so that we can define rules for single items. The rule {{1, 1}, {2, 6}} → Center defines that the column

alignment should be Center for items with row indices in the range {1, 1} and column indices in the

range {2, 6}.

Dividers

Dividers Where to draw lines; examples of values : None, All (all items become boxed), Center

(all interior dividers), {None, All} (no column lines, all row lines, lines also before the first row and after the last row), {2 → True} (a line after the first column), {None, 2→ True} (a line below the first row), {2 → True, 2 → True} (a line after the first column and below the first row)

Note that if we give Dividers a list of values, the first value corresponds with the divider before the first column or above the first row. The last value that can be given concerns the divider after the last column or below the last row.

First, we draw all dividers:

Then we draw all interior dividers:

Next, we ask for no column dividers and all row dividers:

Next, we ask for no row dividers and all column dividers:

Next, we add, for both the columns and the rows, the second divider:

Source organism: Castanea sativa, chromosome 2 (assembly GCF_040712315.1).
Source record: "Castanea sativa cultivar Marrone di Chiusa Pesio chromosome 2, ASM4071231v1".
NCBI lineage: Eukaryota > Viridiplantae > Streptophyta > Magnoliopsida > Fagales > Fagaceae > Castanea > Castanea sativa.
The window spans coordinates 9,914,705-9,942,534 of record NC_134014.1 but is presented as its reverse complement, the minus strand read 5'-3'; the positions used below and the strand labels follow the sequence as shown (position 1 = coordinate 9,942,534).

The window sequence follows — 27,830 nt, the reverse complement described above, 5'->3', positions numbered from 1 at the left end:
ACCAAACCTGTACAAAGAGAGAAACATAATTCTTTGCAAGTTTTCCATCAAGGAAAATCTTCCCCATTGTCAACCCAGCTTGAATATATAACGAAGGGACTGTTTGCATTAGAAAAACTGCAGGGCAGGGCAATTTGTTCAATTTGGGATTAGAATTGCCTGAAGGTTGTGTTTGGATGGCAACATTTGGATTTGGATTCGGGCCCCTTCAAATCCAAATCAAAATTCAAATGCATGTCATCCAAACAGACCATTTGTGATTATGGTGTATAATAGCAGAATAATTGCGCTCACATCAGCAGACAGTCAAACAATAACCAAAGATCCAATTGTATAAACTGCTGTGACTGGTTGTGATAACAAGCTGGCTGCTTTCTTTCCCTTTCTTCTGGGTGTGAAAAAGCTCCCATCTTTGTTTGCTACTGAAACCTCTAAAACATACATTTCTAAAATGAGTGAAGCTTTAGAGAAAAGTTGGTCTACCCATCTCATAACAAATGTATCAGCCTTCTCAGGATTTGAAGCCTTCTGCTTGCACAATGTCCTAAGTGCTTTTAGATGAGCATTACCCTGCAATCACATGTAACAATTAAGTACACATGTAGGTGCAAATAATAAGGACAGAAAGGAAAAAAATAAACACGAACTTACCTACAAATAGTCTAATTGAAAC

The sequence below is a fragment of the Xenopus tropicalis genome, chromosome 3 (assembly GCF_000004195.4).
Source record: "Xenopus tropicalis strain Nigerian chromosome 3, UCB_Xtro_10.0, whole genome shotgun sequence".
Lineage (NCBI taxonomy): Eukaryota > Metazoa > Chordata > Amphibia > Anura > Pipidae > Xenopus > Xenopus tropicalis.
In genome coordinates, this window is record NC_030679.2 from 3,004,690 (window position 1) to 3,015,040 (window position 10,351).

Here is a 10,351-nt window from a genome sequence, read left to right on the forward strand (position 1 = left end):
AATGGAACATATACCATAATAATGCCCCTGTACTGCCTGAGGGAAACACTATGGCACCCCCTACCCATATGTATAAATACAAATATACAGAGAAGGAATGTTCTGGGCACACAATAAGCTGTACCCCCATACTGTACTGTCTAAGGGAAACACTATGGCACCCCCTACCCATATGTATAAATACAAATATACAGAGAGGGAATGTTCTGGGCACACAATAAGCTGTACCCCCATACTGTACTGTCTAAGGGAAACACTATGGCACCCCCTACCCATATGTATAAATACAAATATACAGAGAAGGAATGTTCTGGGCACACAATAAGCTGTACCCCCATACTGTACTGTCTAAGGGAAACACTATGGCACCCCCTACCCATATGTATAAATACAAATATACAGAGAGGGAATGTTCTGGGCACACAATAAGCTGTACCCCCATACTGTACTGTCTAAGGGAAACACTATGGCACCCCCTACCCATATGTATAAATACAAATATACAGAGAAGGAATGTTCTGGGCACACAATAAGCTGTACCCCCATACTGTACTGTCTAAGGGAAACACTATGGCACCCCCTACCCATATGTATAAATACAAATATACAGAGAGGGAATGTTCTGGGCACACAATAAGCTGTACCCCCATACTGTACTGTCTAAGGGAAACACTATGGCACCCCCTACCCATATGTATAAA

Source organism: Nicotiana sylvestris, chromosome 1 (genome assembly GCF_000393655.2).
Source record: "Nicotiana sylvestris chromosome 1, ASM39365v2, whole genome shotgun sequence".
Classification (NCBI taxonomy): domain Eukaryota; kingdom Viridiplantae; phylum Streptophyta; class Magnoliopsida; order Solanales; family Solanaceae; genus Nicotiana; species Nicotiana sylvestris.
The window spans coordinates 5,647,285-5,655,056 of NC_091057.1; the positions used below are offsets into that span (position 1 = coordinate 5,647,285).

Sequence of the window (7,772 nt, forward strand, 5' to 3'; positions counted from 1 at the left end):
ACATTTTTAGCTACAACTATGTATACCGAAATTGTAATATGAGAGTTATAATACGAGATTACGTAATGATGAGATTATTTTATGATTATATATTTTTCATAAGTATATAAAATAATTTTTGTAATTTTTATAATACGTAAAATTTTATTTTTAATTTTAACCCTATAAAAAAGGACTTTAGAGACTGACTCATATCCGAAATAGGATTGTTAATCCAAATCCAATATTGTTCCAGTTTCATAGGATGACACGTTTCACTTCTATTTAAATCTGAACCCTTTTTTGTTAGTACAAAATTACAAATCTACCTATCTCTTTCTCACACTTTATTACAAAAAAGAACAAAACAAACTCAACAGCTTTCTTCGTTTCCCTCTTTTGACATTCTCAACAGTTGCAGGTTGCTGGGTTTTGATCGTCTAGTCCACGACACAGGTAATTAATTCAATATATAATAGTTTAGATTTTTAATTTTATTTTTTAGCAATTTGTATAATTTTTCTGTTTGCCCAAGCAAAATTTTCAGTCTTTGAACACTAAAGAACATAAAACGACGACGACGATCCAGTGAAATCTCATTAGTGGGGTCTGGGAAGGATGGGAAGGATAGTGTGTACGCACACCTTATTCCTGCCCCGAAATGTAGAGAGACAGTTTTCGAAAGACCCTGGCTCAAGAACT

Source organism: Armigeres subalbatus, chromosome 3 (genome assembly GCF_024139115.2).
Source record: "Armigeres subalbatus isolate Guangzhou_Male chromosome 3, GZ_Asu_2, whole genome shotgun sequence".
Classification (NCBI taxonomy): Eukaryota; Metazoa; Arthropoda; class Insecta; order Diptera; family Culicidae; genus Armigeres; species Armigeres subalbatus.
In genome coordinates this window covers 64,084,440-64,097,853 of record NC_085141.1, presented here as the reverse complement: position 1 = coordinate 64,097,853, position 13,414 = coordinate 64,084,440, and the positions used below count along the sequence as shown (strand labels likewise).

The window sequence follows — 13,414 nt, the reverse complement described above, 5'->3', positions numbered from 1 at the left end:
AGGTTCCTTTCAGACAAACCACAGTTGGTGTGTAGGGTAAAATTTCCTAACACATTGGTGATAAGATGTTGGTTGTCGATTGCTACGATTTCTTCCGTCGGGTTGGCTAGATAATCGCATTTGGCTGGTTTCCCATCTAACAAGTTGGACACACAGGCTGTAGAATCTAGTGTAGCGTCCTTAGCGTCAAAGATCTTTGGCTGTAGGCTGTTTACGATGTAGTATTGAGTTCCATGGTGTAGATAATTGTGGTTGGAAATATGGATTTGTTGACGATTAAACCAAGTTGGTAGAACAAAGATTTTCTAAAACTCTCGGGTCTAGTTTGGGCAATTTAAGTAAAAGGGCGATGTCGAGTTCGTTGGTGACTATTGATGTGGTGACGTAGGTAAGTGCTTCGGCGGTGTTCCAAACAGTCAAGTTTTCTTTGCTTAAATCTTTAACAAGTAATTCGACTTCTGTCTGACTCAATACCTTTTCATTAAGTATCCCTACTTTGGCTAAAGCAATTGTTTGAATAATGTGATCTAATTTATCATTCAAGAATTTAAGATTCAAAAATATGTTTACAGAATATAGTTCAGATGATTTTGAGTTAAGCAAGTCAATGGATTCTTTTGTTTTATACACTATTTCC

Now we add, for columns, the second divider and the next-to-last divider:

Spacings

Spacings Space between columns and rows (in units of the current font size); examples of values : Automatic (usually means {0.7, 0.4} : the space between columns is 0.7 and that between rows is 0.4), 1.2 (the space between columns is 1.2 and the space between rows is the default 0.4)

Note that if we give Spacings a list of values, the first value corresponds with the space before the first column or above the first row, and the last value that can be given concerns the space after the last column or below the last row. However, the first or last value does not have any effect unless there is a frame line or divider line before the first column or row or after the last column or row.

We make the space between columns 2 (the space between rows is the default 0.4):

Now make the space between columns 2 and the space between rows 0.1:

Next, we fine|tune the spacings:

Here, the space between columns is 1.5. The space below the first row and above the last row is 1; for the rows in between, we use the space of 0.5.

Note that Mathematica assumes that the spacings begin above the first row and extend below the last row. Thus, to get the space 1 after the first row and above the last row, we have to define a space also above the first row and below the last row. We used the value 0 for these spaces, but in this example these values do not have any effect.

Note that Mathematica assumes that the spacings begin above the first row and extend below the last row. Thus, to get the space 1 after the first row and above the last row, we have to define a space also above the first row and below the last row. We used the value 0 for these spaces, but in this example these values do not have any effect.